South Africa

South Africa

Appeal Board rejects GM potatoes for South Africa

The African Centre for Biodiversity (ACB) welcomes the recent decision made by the Minister of Agriculture, Water Affairs and Fisheries and an Appeal Board rejecting the commercialisation of genetically modified (GM) potatoes in South Africa.

The ACB with the support of the South African public, vigorously campaigned over a number of years against the Agricultural Research Council (ARC’s) bid to bring GM potatoes, also known as “SpuntaG2,” to the South African market. The potatoes were genetically engineered to produce a toxin to kill the potato tuber moth. The ACB has always contended that the GM potato posed unacceptable risks to human and animal health, the environment and the farming community. GM Regulators in SA, the Executive Council: GMO Act, agreed and rejected ARC’s application in 2009, citing a long list of biosafety, health and socio-economic concerns. These were challenged by the ARC in an appeal, which they have now definitively lost.

Executive Director of ACB, Mariam Mayet said, “we have waited several long years for this decision and are extremely pleased that smallholder farmers will not be saddled with this unwanted and risky technology”. The research into the “SpuntaG2” potatoes was bankrolled by the United States Agency for International Development

ACB to battle SA Govt., Monsanto over controversial GM ‘drought tolerant’ maize

The African Centre for Biodiversity (ACB) has on 7th August 2015, lodged an appeal to Agriculture, Water Affairs and Forestry Minister Senzeni Zokwana, against the general release approval of Monsanto’s genetically modified (GM) maize, MON87460 granted by the Executive Council (EC): GMO Act. Such approval means that Monsanto can sell the GM maize seed, MON87460, to farmers in South Africa for cultivation.
MON87460 is alleged to be ‘drought tolerant;’ a claim the ACB vehemently disputes.
Administrative justice, procedural fairness and sound science to the test
The appeal is a test for administrative justice and procedural fairness in regard to GM decision-making in South Africa. Administrative decision-making must be based on rigorous food safety, environmental and socio-economic assessments of the potential adverse effects of MON87460, taking into international biosafety best practice.
According to the ACB, the EC’s approval is typical of GM decision-making, which simply reiterates and summarises information provided by Monsanto, who has a clear vested interest in the approval.  Such “rubber stamping” is unlawful. The EC is under a legal obligation to apply a risk averse and cautious approach, which takes into account uncertainties and the limits of current knowledge about the consequences of approving MON87460 for commercial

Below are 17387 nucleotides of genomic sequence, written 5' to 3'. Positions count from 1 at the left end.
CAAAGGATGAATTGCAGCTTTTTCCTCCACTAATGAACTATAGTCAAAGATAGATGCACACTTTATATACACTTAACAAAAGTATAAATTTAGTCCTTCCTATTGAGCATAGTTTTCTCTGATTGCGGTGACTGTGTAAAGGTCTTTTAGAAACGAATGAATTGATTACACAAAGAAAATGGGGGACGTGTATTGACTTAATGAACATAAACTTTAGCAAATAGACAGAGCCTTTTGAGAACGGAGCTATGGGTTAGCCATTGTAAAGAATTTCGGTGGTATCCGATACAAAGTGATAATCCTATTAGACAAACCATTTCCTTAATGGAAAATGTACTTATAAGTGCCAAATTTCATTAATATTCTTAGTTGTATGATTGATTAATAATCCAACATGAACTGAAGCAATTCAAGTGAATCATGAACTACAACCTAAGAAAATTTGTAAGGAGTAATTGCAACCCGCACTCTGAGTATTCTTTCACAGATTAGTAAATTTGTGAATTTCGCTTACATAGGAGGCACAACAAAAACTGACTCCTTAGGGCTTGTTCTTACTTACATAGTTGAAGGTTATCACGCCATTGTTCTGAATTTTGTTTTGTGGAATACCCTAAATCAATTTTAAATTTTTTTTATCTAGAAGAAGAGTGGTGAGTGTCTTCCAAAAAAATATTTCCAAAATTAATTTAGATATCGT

What next after a ban on glyphosate – more toxic chemicals and GM crops?

What next after a ban on glyphosate - more toxic chemicals and GM crops?

This briefing calls for a ban on glyphosate and that other toxic herbicides, such as 2,4D and dicamba must similarly also come under urgent review and that adequate measures must be put in place to ensure that more toxic chemicals do not replace glyphosate.

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Industry employing bullying tactics to scupper GM food labelling in South Africa

GM-Labeling-zebraThe Biotech industry continues to stall the implementation of a GMO labelling regime, claiming that only a “lunatic fringe” or a “European funded lobby” want it, despite government’s clear intentions in the Consumer Protection Act to grant the consumer’s right to know and to choose. The Department of Trade and Industry (DTI) has re-opened the public comment period for submissions on the amended GMO labelling regulations until 15 August 2014. Submissions can be made to JSekgobela@thedti.gov.za

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Peddling for Profits: Pioneer Hi-Bred’s redundant rootworm-resistant GM maize coming soon to South Africa

In this briefing, we show how SA?s biosafety regulatory system favours profits over sound biosafety practise as the regulators have authorised field trials of a GM maize variety to combat a pest, the corn root worm that does not exist in SA at all and will not, for 100 years!!

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Below the belt, below the breadline – South Africa’s inequitable and GM contaminated bread industry